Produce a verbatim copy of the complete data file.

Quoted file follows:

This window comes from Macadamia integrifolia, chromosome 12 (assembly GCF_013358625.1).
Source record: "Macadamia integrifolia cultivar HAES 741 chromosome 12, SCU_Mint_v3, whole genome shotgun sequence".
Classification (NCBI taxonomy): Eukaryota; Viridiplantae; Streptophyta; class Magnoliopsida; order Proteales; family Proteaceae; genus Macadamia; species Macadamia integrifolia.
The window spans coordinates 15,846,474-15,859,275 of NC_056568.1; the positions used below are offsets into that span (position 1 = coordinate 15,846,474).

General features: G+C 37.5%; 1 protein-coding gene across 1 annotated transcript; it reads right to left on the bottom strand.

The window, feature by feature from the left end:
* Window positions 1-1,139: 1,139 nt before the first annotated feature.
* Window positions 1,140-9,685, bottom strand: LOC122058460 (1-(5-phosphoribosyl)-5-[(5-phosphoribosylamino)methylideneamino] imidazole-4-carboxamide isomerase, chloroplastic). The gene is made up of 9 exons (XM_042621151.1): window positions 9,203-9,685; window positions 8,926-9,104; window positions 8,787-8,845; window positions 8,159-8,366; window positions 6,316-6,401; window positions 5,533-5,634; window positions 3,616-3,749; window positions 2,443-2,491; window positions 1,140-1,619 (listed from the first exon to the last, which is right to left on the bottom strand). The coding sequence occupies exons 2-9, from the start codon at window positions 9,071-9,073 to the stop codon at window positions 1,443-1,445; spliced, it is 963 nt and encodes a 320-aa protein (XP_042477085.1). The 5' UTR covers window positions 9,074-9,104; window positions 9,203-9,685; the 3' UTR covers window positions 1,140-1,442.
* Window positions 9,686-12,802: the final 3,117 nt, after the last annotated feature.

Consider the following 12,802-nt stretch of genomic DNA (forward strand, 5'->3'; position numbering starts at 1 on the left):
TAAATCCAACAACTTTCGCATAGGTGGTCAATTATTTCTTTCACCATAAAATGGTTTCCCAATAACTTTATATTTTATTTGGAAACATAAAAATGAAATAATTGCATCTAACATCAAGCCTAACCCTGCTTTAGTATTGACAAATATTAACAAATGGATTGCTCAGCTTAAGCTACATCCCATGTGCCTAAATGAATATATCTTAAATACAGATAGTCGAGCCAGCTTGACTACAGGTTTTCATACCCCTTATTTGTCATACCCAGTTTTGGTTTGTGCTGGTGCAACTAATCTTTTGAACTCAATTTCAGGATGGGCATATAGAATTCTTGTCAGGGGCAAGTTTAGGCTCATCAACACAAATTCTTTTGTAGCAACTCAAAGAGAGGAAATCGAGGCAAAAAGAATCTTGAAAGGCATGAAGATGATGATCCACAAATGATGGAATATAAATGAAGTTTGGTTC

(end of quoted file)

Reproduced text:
This window comes from Macadamia integrifolia, chromosome 12 (assembly GCF_013358625.1).
Source record: "Macadamia integrifolia cultivar HAES 741 chromosome 12, SCU_Mint_v3, whole genome shotgun sequence".
Classification (NCBI taxonomy): Eukaryota; Viridiplantae; Streptophyta; class Magnoliopsida; order Proteales; family Proteaceae; genus Macadamia; species Macadamia integrifolia.
The window spans coordinates 15,846,474-15,859,275 of NC_056568.1; the positions used below are offsets into that span (position 1 = coordinate 15,846,474).

General features: G+C 37.5%; 1 protein-coding gene across 1 annotated transcript; it reads right to left on the bottom strand.

The window, feature by feature from the left end:
* Window positions 1-1,139: 1,139 nt before the first annotated feature.
* Window positions 1,140-9,685, bottom strand: LOC122058460 (1-(5-phosphoribosyl)-5-[(5-phosphoribosylamino)methylideneamino] imidazole-4-carboxamide isomerase, chloroplastic). The gene is made up of 9 exons (XM_042621151.1): window positions 9,203-9,685; window positions 8,926-9,104; window positions 8,787-8,845; window positions 8,159-8,366; window positions 6,316-6,401; window positions 5,533-5,634; window positions 3,616-3,749; window positions 2,443-2,491; window positions 1,140-1,619 (listed from the first exon to the last, which is right to left on the bottom strand). The coding sequence occupies exons 2-9, from the start codon at window positions 9,071-9,073 to the stop codon at window positions 1,443-1,445; spliced, it is 963 nt and encodes a 320-aa protein (XP_042477085.1). The 5' UTR covers window positions 9,074-9,104; window positions 9,203-9,685; the 3' UTR covers window positions 1,140-1,442.
* Window positions 9,686-12,802: the final 3,117 nt, after the last annotated feature.

Consider the following 12,802-nt stretch of genomic DNA (forward strand, 5'->3'; position numbering starts at 1 on the left):
TAAATCCAACAACTTTCGCATAGGTGGTCAATTATTTCTTTCACCATAAAATGGTTTCCCAATAACTTTATATTTTATTTGGAAACATAAAAATGAAATAATTGCATCTAACATCAAGCCTAACCCTGCTTTAGTATTGACAAATATTAACAAATGGATTGCTCAGCTTAAGCTACATCCCATGTGCCTAAATGAATATATCTTAAATACAGATAGTCGAGCCAGCTTGACTACAGGTTTTCATACCCCTTATTTGTCATACCCAGTTTTGGTTTGTGCTGGTGCAACTAATCTTTTGAACTCAATTTCAGGATGGGCATATAGAATTCTTGTCAGGGGCAAGTTTAGGCTCATCAACACAAATTCTTTTGTAGCAACTCAAAGAGAGGAAATCGAGGCAAAAAGAATCTTGAAAGGCATGAAGATGATGATCCACAAATGATGGAATATAAATGAAGTTTGGTTC